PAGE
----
In a fitted box.Green cloth binding with gilt title on the spine. Gilt and black ram’s head and galleon on the front board.
F.B.A. provides an in-depth photographic presentation of this item to stimulate your feeling and touch. More traditional book descriptions are immediately available.
A nice clean Folio Edition
Graves wrote The Golden Fleece between November 1943 and July 1944. This narrative represents something of a pinnacle to Graves’ writing, coming about thirty years after the World War I experiences that had so thoroughly influenced his work. The Golden Fleece is the result of both his life-long immersion in Greek mythology and his own traumatic war experience. The result is a brilliant narrative.
In Greek mythology, the Golden Fleece is the fleece of the golden-woolled, winged ram, Chrysomallos, that rescued Phrixus and brought him to Colchis, where Phrixus then sacrificed it to Zeus. Phrixus gave the fleece to King Aeëtes who kept it in a sacred grove, whence Jason and the Argonauts stole it with the help of Medea, Aeëtes’ daughter. The fleece is a symbol of authority and kingship.
In the historical account, the hero Jason and his crew of Argonauts set out on a quest for the fleece by order of King Pelias in order to place Jason rightfully on the throne of Iolcus in Thessaly. Through the help of Medea, they acquire the Golden Fleece. The story is of great antiquity and was current in the time of Homer (eighth century BC). It survives in various forms, among which the details vary.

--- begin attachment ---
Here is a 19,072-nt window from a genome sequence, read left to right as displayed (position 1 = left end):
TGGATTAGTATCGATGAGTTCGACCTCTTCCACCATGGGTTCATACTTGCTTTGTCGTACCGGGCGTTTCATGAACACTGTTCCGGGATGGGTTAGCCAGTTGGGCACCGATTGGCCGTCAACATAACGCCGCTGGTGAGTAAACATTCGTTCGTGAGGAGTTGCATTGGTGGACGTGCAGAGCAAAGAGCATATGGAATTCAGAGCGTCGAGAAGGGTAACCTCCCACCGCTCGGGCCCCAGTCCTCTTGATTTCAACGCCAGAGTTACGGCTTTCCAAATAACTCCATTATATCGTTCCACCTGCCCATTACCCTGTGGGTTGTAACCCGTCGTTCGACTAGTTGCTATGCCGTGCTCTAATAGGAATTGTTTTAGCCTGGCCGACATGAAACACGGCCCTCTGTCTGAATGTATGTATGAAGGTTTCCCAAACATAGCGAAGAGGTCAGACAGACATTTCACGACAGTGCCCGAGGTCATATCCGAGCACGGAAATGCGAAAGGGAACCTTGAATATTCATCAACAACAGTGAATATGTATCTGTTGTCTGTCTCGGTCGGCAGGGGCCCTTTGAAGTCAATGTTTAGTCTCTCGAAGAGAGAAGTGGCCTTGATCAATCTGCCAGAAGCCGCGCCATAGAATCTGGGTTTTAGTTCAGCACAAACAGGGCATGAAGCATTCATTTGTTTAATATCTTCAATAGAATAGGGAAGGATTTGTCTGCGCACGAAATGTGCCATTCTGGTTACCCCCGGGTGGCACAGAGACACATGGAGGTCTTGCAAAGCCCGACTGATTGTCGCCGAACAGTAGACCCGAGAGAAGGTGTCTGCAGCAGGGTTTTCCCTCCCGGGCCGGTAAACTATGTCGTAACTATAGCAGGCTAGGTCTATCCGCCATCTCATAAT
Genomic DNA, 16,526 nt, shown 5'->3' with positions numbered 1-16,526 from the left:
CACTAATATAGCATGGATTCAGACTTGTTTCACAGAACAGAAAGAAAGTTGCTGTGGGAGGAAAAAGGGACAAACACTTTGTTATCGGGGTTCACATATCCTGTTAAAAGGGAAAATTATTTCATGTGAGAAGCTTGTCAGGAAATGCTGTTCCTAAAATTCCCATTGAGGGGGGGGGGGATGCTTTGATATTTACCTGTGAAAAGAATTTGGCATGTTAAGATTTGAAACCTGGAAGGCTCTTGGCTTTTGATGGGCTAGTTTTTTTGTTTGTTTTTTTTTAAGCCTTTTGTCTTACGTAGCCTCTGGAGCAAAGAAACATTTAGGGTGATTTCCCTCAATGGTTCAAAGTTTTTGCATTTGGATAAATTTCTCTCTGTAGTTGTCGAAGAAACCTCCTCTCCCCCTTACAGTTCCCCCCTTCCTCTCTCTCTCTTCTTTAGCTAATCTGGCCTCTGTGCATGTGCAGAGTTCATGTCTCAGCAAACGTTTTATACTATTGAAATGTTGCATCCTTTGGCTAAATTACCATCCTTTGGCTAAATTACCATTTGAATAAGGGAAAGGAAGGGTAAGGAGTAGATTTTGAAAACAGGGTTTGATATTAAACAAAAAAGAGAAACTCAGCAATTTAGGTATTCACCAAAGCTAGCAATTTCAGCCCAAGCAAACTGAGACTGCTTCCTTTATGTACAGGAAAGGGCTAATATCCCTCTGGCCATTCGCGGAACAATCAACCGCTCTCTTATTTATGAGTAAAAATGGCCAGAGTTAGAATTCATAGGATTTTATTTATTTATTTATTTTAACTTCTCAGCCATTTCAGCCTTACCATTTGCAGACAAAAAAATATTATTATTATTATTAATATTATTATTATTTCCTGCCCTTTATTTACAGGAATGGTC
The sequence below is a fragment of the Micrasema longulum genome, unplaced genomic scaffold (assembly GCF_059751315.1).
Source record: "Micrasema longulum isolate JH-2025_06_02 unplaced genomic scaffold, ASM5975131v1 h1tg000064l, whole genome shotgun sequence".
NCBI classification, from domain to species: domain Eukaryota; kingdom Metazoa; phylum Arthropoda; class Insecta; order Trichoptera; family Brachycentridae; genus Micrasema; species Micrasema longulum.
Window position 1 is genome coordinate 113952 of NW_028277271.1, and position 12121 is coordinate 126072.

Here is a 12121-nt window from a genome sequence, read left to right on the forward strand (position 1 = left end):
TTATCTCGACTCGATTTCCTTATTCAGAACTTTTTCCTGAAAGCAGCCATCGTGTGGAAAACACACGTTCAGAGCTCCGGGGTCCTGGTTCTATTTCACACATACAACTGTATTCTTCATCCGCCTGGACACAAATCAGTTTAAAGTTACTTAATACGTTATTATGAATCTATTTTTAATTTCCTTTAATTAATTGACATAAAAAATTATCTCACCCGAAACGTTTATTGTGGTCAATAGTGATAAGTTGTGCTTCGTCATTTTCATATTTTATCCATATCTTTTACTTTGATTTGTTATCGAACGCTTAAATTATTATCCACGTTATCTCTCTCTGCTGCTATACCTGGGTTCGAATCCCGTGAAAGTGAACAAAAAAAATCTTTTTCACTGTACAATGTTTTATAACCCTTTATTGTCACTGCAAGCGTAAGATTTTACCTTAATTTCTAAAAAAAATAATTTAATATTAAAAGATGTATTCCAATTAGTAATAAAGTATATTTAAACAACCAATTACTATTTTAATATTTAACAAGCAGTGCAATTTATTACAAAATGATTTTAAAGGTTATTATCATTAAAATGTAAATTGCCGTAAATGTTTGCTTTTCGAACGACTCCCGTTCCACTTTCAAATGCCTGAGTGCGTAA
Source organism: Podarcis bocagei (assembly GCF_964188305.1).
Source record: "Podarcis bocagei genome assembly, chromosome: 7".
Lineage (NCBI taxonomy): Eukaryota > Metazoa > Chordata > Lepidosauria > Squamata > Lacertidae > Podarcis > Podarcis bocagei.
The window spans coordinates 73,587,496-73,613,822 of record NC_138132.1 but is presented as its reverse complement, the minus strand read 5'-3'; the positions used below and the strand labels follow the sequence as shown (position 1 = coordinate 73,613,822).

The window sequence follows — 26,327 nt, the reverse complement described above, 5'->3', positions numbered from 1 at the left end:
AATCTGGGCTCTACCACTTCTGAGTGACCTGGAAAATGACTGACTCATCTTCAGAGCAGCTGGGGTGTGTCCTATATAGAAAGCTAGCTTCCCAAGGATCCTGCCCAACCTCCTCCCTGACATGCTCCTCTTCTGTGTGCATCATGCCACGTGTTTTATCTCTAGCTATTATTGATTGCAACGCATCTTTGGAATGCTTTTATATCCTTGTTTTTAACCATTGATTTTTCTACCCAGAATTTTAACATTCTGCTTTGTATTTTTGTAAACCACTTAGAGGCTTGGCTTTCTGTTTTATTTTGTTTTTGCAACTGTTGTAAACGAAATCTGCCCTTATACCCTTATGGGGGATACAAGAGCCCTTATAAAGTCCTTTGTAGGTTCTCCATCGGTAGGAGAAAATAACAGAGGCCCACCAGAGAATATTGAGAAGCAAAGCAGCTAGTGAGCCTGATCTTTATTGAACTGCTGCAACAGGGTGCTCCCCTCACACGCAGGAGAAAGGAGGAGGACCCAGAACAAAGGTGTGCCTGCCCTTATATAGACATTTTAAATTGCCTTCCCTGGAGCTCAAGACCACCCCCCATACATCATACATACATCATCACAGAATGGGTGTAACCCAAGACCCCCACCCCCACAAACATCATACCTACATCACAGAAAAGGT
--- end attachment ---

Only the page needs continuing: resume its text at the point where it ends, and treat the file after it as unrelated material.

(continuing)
Nowadays, the heraldic variations of the Golden Fleece are featured frequently in Georgia, especially for Coats of Arms and Flags associated with Western Georgian (Historical Colchis) municipalities and cities, including the Coats of Arms of City of Kutaisi, the ancient capital city of Colchis.
Captain Robert von Ranke Graves (24 July 1895 – 7 December 1985) was an English poet, historical novelist and critic. His father was Alfred Perceval Graves, a celebrated Irish poet and figure in the Gaelic revival; they were both Celticists and students of Irish mythology. Graves produced more than 140 works in his lifetime. His poems, his translations and innovative analysis of the Greek myths, his memoir of his early life—including his role in World War I—Good-Bye to All That (1929), and his speculative study of poetic inspiration The White Goddess have never been out of print. He is also a renowned short story writer, with stories such as “The Tenement” still being popular today.
He earned his living from writing, particularly popular historical novels such as I, Claudius; King Jesus; The Golden Fleece; and Count Belisarius. He also was a prominent translator of Classical Latin and Ancient Greek texts; his versions of The Twelve Caesars and The Golden Ass remain popular for their clarity and entertaining style. Graves was awarded the 1934 James Tait Black Memorial Prize for both I, Claudius and Claudius the God.
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